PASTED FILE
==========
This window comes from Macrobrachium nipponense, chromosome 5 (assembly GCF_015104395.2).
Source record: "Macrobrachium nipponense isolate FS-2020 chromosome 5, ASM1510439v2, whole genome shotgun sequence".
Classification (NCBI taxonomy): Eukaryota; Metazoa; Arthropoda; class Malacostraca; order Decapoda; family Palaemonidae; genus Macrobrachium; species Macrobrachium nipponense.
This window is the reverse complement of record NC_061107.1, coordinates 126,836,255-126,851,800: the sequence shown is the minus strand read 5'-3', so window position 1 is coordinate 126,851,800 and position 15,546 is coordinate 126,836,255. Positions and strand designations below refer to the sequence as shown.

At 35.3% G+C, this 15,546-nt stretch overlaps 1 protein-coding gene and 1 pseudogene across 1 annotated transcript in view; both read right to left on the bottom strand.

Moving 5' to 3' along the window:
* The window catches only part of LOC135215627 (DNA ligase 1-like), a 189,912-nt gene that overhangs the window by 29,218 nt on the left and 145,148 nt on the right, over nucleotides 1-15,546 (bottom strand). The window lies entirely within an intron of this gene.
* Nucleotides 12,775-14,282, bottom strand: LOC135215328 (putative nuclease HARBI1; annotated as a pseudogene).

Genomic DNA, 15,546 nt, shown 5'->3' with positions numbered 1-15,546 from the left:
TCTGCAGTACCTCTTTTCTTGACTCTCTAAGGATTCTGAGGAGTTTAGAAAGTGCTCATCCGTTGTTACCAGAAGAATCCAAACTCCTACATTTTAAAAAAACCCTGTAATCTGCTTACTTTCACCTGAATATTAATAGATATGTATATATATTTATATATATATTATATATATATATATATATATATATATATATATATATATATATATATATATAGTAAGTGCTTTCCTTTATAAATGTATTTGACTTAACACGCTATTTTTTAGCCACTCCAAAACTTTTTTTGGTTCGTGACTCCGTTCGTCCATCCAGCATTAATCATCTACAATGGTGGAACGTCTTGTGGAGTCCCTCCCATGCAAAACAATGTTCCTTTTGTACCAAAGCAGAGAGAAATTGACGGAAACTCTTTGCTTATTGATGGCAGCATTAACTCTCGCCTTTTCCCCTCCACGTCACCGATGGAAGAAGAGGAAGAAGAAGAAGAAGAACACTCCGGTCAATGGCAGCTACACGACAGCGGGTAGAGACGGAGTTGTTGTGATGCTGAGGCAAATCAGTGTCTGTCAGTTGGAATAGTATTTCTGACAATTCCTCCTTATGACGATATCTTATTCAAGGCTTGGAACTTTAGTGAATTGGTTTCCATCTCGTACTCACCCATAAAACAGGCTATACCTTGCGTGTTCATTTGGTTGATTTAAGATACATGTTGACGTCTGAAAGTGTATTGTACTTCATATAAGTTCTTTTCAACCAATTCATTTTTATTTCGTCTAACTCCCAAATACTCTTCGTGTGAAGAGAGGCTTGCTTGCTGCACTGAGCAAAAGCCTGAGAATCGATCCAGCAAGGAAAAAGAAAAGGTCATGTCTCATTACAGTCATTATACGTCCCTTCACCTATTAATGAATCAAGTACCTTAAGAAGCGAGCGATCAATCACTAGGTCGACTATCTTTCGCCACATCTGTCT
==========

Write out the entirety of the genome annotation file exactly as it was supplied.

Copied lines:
This window comes from Macrobrachium nipponense, chromosome 5 (assembly GCF_015104395.2).
Source record: "Macrobrachium nipponense isolate FS-2020 chromosome 5, ASM1510439v2, whole genome shotgun sequence".
Classification (NCBI taxonomy): Eukaryota; Metazoa; Arthropoda; class Malacostraca; order Decapoda; family Palaemonidae; genus Macrobrachium; species Macrobrachium nipponense.
This window is the reverse complement of record NC_061107.1, coordinates 126,836,255-126,851,800: the sequence shown is the minus strand read 5'-3', so window position 1 is coordinate 126,851,800 and position 15,546 is coordinate 126,836,255. Positions and strand designations below refer to the sequence as shown.

At 35.3% G+C, this 15,546-nt stretch overlaps 1 protein-coding gene and 1 pseudogene across 1 annotated transcript in view; both read right to left on the bottom strand.

Moving 5' to 3' along the window:
* The window catches only part of LOC135215627 (DNA ligase 1-like), a 189,912-nt gene that overhangs the window by 29,218 nt on the left and 145,148 nt on the right, over nucleotides 1-15,546 (bottom strand). The window lies entirely within an intron of this gene.
* Nucleotides 12,775-14,282, bottom strand: LOC135215328 (putative nuclease HARBI1; annotated as a pseudogene).

Genomic DNA, 15,546 nt, shown 5'->3' with positions numbered 1-15,546 from the left:
TCTGCAGTACCTCTTTTCTTGACTCTCTAAGGATTCTGAGGAGTTTAGAAAGTGCTCATCCGTTGTTACCAGAAGAATCCAAACTCCTACATTTTAAAAAAACCCTGTAATCTGCTTACTTTCACCTGAATATTAATAGATATGTATATATATTTATATATATATTATATATATATATATATATATATATATATATATATATATATATATATATATAGTAAGTGCTTTCCTTTATAAATGTATTTGACTTAACACGCTATTTTTTAGCCACTCCAAAACTTTTTTTGGTTCGTGACTCCGTTCGTCCATCCAGCATTAATCATCTACAATGGTGGAACGTCTTGTGGAGTCCCTCCCATGCAAAACAATGTTCCTTTTGTACCAAAGCAGAGAGAAATTGACGGAAACTCTTTGCTTATTGATGGCAGCATTAACTCTCGCCTTTTCCCCTCCACGTCACCGATGGAAGAAGAGGAAGAAGAAGAAGAAGAACACTCCGGTCAATGGCAGCTACACGACAGCGGGTAGAGACGGAGTTGTTGTGATGCTGAGGCAAATCAGTGTCTGTCAGTTGGAATAGTATTTCTGACAATTCCTCCTTATGACGATATCTTATTCAAGGCTTGGAACTTTAGTGAATTGGTTTCCATCTCGTACTCACCCATAAAACAGGCTATACCTTGCGTGTTCATTTGGTTGATTTAAGATACATGTTGACGTCTGAAAGTGTATTGTACTTCATATAAGTTCTTTTCAACCAATTCATTTTTATTTCGTCTAACTCCCAAATACTCTTCGTGTGAAGAGAGGCTTGCTTGCTGCACTGAGCAAAAGCCTGAGAATCGATCCAGCAAGGAAAAAGAAAAGGTCATGTCTCATTACAGTCATTATACGTCCCTTCACCTATTAATGAATCAAGTACCTTAAGAAGCGAGCGATCAATCACTAGGTCGACTATCTTTCGCCACATCTGTCT